The attached note looks at the impact of the horrific bushfires seen in Australia in recent months. The key points are as follows:
- The bushfires are expected to result in around a 0.4% hit to GDP mainly in the March quarter followed by a rebuilding boost.
- The hit to consumer spending and tourism is likely to linger longer.
- The drag on economic activity has increased the pressure for more monetary and fiscal stimulus. We still see the RBA cutting the cash rate to 0.25%.
- The bushfires likely increase the pressure for more action on climate change and highlight the need for investors to be aware of industries and businesses that are vulnerable to climate change risk.
The Australian bushfire season that began in September has been horrific with more than 7 million hectares of bush destroyed, more than 25 deaths, significant loss of livestock, estimates of more than a billion wildlife animals killed and more than 1800 homes destroyed. More than 200 fires are still burning. Following the intensification of the bushfires over the Christmas/New Year period attention has now turned to the impact on the economy. This note looks at the key impacts.
The short-term impact on GDP and wealth
Physical disasters invariably cause a brief disruption to economic activity as measured by GDP followed by a boost as wealth destroyed by the disaster is rebuilt. In this sense measured across a year or so they are often seen as positive for economic growth, albeit this seems perverse particularly for those directly impacted.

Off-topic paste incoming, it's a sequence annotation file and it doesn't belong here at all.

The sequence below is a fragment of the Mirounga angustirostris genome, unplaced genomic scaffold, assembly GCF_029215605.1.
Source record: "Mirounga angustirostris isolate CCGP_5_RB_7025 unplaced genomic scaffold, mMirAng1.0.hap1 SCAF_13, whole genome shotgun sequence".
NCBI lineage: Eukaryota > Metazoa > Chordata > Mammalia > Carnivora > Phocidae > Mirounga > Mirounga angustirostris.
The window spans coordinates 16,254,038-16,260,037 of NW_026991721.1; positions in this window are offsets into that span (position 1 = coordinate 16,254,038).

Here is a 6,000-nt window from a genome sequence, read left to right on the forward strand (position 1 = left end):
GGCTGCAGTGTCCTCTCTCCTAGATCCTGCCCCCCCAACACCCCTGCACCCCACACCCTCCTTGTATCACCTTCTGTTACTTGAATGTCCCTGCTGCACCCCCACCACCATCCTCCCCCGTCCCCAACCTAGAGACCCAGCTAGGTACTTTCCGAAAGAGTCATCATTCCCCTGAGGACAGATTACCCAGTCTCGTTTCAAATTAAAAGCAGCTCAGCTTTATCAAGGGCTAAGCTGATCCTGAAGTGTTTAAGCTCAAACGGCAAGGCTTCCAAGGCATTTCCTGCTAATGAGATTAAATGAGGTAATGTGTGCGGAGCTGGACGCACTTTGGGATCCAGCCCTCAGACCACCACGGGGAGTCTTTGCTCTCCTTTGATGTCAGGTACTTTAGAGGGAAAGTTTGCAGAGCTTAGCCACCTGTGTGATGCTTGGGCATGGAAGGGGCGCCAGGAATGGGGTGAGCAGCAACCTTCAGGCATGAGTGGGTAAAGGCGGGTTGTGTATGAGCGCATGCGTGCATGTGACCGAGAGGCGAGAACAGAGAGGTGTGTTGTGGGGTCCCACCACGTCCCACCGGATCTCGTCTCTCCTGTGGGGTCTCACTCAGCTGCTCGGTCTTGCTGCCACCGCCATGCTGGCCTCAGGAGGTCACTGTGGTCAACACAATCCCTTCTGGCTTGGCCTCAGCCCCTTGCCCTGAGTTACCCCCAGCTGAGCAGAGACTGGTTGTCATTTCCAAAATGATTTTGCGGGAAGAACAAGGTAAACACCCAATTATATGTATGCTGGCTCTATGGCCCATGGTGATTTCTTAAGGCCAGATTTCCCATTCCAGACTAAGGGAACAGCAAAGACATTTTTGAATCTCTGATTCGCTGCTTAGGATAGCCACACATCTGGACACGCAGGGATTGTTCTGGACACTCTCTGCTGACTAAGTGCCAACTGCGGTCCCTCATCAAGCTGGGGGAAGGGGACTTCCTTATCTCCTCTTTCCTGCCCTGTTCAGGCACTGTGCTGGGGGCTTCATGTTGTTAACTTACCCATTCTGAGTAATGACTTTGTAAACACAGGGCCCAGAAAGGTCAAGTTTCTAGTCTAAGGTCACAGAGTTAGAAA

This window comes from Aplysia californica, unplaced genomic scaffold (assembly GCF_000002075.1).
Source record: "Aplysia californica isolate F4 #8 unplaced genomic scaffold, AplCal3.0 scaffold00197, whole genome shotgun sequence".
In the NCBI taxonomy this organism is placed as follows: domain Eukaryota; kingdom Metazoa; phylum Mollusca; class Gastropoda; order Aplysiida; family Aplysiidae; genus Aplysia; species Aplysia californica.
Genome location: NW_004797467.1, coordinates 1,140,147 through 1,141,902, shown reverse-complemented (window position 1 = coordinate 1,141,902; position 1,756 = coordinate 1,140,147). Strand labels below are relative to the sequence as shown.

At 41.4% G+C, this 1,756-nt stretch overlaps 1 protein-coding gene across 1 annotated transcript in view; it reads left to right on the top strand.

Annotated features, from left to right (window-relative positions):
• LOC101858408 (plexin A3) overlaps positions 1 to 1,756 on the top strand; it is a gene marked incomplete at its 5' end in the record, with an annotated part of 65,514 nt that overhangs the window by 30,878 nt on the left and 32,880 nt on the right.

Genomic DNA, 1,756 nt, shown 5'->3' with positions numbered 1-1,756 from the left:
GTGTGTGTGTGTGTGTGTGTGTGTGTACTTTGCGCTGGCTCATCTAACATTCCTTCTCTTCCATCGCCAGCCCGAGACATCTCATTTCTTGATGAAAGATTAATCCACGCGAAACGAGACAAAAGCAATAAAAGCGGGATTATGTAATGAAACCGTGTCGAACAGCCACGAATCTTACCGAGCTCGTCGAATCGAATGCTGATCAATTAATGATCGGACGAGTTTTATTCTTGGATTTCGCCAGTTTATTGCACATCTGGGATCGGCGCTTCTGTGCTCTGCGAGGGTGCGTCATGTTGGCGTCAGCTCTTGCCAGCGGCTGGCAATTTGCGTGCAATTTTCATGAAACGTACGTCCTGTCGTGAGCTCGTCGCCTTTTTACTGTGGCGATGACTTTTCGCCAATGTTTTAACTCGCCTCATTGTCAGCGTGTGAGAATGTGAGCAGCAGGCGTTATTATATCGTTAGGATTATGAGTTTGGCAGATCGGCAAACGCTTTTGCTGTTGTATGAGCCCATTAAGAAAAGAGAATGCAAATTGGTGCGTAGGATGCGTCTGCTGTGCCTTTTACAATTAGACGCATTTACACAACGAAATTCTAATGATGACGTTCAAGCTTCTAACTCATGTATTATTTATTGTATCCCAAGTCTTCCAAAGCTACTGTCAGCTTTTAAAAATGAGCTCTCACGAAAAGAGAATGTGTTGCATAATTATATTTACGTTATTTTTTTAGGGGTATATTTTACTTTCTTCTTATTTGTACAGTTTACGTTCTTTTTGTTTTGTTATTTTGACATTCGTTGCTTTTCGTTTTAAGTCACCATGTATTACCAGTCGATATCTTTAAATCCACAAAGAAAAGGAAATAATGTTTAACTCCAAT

The damage to property and wealth flowing from the bushfires will likely run into many billions. For example, the Victorian Black Saturday bushfires are estimated to have cost $4.4bn, whereas the current fires have covered an area 15 times bigger. So there will be a very big rebuilding boost to economic activity to come once the fires are brought under control. But the fires have been very widespread, have been going on for several months now and the crisis is continuing, so there will be a significant short-term negative impact and it likely will involve more than a short-term disruption to economic activity.
Activity related to farming, manufacturing, transport, tourism and business generally in the affected areas will be disrupted – this will involve around 2-3% of the population and will be concentrated around the March quarter. It will also be partly offset as affected people have to undertake spending that they otherwise wouldn’t have had to.
A bigger impact on economic activity is likely to come via a hit to consumer spending as the constant news of the fires and the smoke haze in several capital cities weighs on confidence. Australians were already very hesitant about the economic outlook after the slowdown in growth seen last year and continuing weak wages growth and high underemployment. A Roy Morgan survey released late last year found that 40% of Australians thought that 2020 will be worse than 2019, which is the worse reading since the early 1990s recession. At the same time a record-low 12% thought it would be better resulting in a net negative reading of 28% which is the worst in the survey’s 40-year history.
Source: Roy Morgan: AMP Capital